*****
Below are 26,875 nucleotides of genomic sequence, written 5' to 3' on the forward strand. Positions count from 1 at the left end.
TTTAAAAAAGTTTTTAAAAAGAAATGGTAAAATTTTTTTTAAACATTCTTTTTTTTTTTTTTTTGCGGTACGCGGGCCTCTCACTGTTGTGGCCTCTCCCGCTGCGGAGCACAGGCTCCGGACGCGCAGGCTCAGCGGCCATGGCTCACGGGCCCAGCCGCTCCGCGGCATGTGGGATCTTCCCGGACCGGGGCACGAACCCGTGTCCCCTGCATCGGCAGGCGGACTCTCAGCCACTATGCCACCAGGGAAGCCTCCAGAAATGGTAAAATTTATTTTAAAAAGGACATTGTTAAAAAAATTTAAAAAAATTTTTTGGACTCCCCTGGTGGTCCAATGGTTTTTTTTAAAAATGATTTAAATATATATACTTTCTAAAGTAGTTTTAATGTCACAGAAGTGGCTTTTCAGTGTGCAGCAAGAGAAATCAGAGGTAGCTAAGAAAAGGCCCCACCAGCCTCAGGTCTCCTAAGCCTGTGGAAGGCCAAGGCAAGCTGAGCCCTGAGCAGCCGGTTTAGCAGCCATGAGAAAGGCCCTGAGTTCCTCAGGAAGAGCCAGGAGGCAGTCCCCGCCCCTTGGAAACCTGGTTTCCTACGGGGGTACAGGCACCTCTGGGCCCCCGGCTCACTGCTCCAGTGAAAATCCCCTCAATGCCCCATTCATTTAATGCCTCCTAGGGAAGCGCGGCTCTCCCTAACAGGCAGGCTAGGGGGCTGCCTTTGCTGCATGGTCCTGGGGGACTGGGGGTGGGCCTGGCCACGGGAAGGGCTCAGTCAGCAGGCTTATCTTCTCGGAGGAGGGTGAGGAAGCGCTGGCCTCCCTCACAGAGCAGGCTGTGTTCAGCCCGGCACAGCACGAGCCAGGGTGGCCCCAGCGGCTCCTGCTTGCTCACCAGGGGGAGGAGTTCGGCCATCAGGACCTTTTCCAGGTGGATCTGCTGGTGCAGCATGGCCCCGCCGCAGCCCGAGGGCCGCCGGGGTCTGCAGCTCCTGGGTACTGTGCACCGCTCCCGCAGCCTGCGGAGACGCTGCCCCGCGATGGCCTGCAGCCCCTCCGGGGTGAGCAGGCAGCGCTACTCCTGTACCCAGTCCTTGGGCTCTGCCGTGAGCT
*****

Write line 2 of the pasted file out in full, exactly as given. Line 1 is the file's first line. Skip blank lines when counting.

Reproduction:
TTTAAAAAAGTTTTTAAAAAGAAATGGTAAAATTTTTTTTAAACATTCTTTTTTTTTTTTTTTTGCGGTACGCGGGCCTCTCACTGTTGTGGCCTCTCCCGCTGCGGAGCACAGGCTCCGGACGCGCAGGCTCAGCGGCCATGGCTCACGGGCCCAGCCGCTCCGCGGCATGTGGGATCTTCCCGGACCGGGGCACGAACCCGTGTCCCCTGCATCGGCAGGCGGACTCTCAGCCACTATGCCACCAGGGAAGCCTCCAGAAATGGTAAAATTTATTTTAAAAAGGACATTGTTAAAAAAATTTAAAAAAATTTTTTGGACTCCCCTGGTGGTCCAATGGTTTTTTTTAAAAATGATTTAAATATATATACTTTCTAAAGTAGTTTTAATGTCACAGAAGTGGCTTTTCAGTGTGCAGCAAGAGAAATCAGAGGTAGCTAAGAAAAGGCCCCACCAGCCTCAGGTCTCCTAAGCCTGTGGAAGGCCAAGGCAAGCTGAGCCCTGAGCAGCCGGTTTAGCAGCCATGAGAAAGGCCCTGAGTTCCTCAGGAAGAGCCAGGAGGCAGTCCCCGCCCCTTGGAAACCTGGTTTCCTACGGGGGTACAGGCACCTCTGGGCCCCCGGCTCACTGCTCCAGTGAAAATCCCCTCAATGCCCCATTCATTTAATGCCTCCTAGGGAAGCGCGGCTCTCCCTAACAGGCAGGCTAGGGGGCTGCCTTTGCTGCATGGTCCTGGGGGACTGGGGGTGGGCCTGGCCACGGGAAGGGCTCAGTCAGCAGGCTTATCTTCTCGGAGGAGGGTGAGGAAGCGCTGGCCTCCCTCACAGAGCAGGCTGTGTTCAGCCCGGCACAGCACGAGCCAGGGTGGCCCCAGCGGCTCCTGCTTGCTCACCAGGGGGAGGAGTTCGGCCATCAGGACCTTTTCCAGGTGGATCTGCTGGTGCAGCATGGCCCCGCCGCAGCCCGAGGGCCGCCGGGGTCTGCAGCTCCTGGGTACTGTGCACCGCTCCCGCAGCCTGCGGAGACGCTGCCCCGCGATGGCCTGCAGCCCCTCCGGGGTGAGCAGGCAGCGCTACTCCTGTACCCAGTCCTTGGGCTCTGCCGTGAGCT